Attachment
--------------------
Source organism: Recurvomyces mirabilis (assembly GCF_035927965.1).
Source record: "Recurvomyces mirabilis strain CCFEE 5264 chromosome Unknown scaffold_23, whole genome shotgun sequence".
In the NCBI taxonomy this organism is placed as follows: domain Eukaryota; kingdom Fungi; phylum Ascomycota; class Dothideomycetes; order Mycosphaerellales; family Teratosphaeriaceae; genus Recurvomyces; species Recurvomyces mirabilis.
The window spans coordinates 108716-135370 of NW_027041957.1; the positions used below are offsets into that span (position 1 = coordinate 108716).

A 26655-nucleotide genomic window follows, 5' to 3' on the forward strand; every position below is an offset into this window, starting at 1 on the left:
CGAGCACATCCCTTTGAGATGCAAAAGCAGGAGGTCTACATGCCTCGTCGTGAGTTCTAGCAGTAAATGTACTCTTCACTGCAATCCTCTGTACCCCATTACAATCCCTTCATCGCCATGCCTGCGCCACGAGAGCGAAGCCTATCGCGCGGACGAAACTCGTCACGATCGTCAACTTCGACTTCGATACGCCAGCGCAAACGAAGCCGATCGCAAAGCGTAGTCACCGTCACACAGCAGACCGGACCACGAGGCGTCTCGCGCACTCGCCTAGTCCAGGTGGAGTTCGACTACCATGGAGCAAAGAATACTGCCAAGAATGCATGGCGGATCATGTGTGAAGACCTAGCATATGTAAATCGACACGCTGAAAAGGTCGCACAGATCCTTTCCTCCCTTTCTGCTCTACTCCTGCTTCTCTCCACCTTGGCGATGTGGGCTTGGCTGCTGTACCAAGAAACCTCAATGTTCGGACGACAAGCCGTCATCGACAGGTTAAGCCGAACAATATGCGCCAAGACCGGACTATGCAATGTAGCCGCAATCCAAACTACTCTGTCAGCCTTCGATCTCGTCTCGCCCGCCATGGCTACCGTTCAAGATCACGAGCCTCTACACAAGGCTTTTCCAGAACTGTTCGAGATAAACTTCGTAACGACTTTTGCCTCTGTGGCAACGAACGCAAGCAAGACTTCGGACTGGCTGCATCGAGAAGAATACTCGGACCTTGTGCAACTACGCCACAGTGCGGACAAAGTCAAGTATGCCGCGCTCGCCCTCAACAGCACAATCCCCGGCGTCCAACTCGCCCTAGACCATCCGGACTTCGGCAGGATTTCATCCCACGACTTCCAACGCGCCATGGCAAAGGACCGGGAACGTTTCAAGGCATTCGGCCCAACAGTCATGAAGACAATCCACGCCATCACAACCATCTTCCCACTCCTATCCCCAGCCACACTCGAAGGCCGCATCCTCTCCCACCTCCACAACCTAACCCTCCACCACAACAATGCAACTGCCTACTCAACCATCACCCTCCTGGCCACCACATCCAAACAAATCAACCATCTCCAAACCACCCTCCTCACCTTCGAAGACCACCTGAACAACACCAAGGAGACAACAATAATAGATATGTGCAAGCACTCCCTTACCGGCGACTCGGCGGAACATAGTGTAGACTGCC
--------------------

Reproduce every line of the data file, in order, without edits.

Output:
Source organism: Recurvomyces mirabilis (assembly GCF_035927965.1).
Source record: "Recurvomyces mirabilis strain CCFEE 5264 chromosome Unknown scaffold_23, whole genome shotgun sequence".
In the NCBI taxonomy this organism is placed as follows: domain Eukaryota; kingdom Fungi; phylum Ascomycota; class Dothideomycetes; order Mycosphaerellales; family Teratosphaeriaceae; genus Recurvomyces; species Recurvomyces mirabilis.
The window spans coordinates 108716-135370 of NW_027041957.1; the positions used below are offsets into that span (position 1 = coordinate 108716).

A 26655-nucleotide genomic window follows, 5' to 3' on the forward strand; every position below is an offset into this window, starting at 1 on the left:
CGAGCACATCCCTTTGAGATGCAAAAGCAGGAGGTCTACATGCCTCGTCGTGAGTTCTAGCAGTAAATGTACTCTTCACTGCAATCCTCTGTACCCCATTACAATCCCTTCATCGCCATGCCTGCGCCACGAGAGCGAAGCCTATCGCGCGGACGAAACTCGTCACGATCGTCAACTTCGACTTCGATACGCCAGCGCAAACGAAGCCGATCGCAAAGCGTAGTCACCGTCACACAGCAGACCGGACCACGAGGCGTCTCGCGCACTCGCCTAGTCCAGGTGGAGTTCGACTACCATGGAGCAAAGAATACTGCCAAGAATGCATGGCGGATCATGTGTGAAGACCTAGCATATGTAAATCGACACGCTGAAAAGGTCGCACAGATCCTTTCCTCCCTTTCTGCTCTACTCCTGCTTCTCTCCACCTTGGCGATGTGGGCTTGGCTGCTGTACCAAGAAACCTCAATGTTCGGACGACAAGCCGTCATCGACAGGTTAAGCCGAACAATATGCGCCAAGACCGGACTATGCAATGTAGCCGCAATCCAAACTACTCTGTCAGCCTTCGATCTCGTCTCGCCCGCCATGGCTACCGTTCAAGATCACGAGCCTCTACACAAGGCTTTTCCAGAACTGTTCGAGATAAACTTCGTAACGACTTTTGCCTCTGTGGCAACGAACGCAAGCAAGACTTCGGACTGGCTGCATCGAGAAGAATACTCGGACCTTGTGCAACTACGCCACAGTGCGGACAAAGTCAAGTATGCCGCGCTCGCCCTCAACAGCACAATCCCCGGCGTCCAACTCGCCCTAGACCATCCGGACTTCGGCAGGATTTCATCCCACGACTTCCAACGCGCCATGGCAAAGGACCGGGAACGTTTCAAGGCATTCGGCCCAACAGTCATGAAGACAATCCACGCCATCACAACCATCTTCCCACTCCTATCCCCAGCCACACTCGAAGGCCGCATCCTCTCCCACCTCCACAACCTAACCCTCCACCACAACAATGCAACTGCCTACTCAACCATCACCCTCCTGGCCACCACATCCAAACAAATCAACCATCTCCAAACCACCCTCCTCACCTTCGAAGACCACCTGAACAACACCAAGGAGACAACAATAATAGATATGTGCAAGCACTCCCTTACCGGCGACTCGGCGGAACATAGTGTAGACTGCC